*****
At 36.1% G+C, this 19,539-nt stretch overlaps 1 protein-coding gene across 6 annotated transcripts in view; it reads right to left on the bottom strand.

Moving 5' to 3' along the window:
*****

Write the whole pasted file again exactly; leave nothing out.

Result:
At 36.1% G+C, this 19,539-nt stretch overlaps 1 protein-coding gene across 6 annotated transcripts in view; it reads right to left on the bottom strand.

Moving 5' to 3' along the window: